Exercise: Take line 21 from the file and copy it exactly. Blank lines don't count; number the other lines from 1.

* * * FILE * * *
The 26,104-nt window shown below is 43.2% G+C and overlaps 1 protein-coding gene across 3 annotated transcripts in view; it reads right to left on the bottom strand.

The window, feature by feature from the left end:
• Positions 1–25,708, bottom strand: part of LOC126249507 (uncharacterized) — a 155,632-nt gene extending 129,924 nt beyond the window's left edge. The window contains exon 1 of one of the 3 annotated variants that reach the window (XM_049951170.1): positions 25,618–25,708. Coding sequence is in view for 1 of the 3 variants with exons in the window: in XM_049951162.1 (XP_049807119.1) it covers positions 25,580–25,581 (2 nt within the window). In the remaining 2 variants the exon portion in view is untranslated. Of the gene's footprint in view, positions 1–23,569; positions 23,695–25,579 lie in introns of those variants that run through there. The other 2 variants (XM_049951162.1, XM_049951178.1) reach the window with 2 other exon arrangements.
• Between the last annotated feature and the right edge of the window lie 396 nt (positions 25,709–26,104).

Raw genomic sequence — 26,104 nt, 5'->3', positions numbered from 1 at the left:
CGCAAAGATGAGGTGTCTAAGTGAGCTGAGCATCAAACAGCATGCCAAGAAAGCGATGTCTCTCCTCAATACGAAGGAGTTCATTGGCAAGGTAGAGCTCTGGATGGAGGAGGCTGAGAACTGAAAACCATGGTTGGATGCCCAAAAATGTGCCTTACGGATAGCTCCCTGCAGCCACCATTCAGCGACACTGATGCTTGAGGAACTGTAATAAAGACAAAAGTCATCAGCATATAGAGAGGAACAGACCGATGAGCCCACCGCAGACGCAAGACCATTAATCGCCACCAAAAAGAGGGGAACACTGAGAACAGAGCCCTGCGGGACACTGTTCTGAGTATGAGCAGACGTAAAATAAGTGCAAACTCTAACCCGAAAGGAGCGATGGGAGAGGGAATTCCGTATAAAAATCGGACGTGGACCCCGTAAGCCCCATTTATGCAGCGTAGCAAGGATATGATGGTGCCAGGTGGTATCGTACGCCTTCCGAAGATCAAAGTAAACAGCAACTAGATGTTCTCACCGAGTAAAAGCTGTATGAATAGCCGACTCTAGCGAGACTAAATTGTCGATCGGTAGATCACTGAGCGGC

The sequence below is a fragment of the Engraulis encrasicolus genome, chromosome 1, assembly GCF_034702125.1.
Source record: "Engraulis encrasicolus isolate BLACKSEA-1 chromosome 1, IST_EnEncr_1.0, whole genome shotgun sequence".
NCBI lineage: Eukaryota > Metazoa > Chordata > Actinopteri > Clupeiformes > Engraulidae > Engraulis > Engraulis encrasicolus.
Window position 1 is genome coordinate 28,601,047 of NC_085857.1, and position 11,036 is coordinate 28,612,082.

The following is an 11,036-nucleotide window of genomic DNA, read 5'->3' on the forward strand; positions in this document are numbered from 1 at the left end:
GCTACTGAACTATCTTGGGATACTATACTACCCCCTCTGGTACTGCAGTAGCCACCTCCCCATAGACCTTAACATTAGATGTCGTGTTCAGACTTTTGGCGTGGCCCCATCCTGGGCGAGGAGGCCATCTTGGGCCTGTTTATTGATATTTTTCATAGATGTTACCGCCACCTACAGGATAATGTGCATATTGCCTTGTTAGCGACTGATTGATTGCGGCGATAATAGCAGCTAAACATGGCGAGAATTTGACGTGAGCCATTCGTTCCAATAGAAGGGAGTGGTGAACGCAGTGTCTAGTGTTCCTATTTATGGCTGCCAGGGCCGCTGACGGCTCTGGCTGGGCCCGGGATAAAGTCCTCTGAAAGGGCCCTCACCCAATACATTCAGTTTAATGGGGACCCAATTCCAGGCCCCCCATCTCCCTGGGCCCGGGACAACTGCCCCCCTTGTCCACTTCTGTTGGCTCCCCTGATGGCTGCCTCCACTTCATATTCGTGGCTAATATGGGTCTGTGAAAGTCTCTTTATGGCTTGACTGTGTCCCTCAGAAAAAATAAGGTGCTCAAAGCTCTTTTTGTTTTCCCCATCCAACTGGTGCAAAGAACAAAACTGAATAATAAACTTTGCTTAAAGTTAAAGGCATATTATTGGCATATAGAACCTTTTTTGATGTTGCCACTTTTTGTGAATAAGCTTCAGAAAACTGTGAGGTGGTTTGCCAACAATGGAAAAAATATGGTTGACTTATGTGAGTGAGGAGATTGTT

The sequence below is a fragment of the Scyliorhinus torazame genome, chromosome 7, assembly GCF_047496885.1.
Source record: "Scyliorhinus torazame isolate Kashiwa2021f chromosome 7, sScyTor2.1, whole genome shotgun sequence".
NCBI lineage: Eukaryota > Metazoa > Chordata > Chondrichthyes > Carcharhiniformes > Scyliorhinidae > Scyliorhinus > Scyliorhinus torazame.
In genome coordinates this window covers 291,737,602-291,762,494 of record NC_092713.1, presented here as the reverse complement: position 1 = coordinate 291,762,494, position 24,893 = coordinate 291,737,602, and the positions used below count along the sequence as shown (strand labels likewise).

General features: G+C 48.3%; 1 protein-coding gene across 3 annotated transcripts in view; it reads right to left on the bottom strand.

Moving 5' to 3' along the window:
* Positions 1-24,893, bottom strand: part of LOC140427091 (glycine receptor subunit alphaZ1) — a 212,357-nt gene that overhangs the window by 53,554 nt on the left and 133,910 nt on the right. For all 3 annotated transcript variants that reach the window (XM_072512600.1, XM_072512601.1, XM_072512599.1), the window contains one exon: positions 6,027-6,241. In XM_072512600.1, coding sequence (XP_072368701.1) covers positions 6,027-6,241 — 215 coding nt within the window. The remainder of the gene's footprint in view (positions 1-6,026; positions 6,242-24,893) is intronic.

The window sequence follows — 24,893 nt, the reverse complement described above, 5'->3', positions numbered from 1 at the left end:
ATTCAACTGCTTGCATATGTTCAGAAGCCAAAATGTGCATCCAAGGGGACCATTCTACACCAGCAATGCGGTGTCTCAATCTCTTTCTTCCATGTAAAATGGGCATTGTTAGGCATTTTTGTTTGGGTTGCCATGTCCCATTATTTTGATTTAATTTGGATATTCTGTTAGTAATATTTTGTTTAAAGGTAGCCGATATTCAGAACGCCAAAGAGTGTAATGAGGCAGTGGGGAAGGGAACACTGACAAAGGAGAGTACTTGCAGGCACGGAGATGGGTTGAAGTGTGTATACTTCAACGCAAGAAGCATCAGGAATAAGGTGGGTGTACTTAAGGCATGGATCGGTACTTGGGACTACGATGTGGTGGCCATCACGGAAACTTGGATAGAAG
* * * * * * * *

ATTCAACTGCTTGCATATGTTCAGAAGCCAAAATGTGCATCCAAGGGGACCATTCTACACCAGCAATGCGGTGTCTCAATCTCTTTCTTCCATGTAAAATGGGCATTGTTAGGCATTTTTGTTTGGGTTGCCATGTCCCATTATTTTGATTTAATTTGGATATTCTGTTAGTAATATTTTGTTTAAAGGTAGCCGATATTCAGAACGCCAAAGAGTGTAATGAGGCAGTGGGGAAGGGAACACTGACAAAGGAGAGTACTTGCAGGCACGGAGATGGGTTGAAGTGTGTATACTTCAACGCAAGAAGCATCAGGAATAAGGTGGGTGTACTTAAGGCATGGATCGGTACTTGGGACTACGATGTGGTGGCCATCACGGAAACTTGGATAGAAG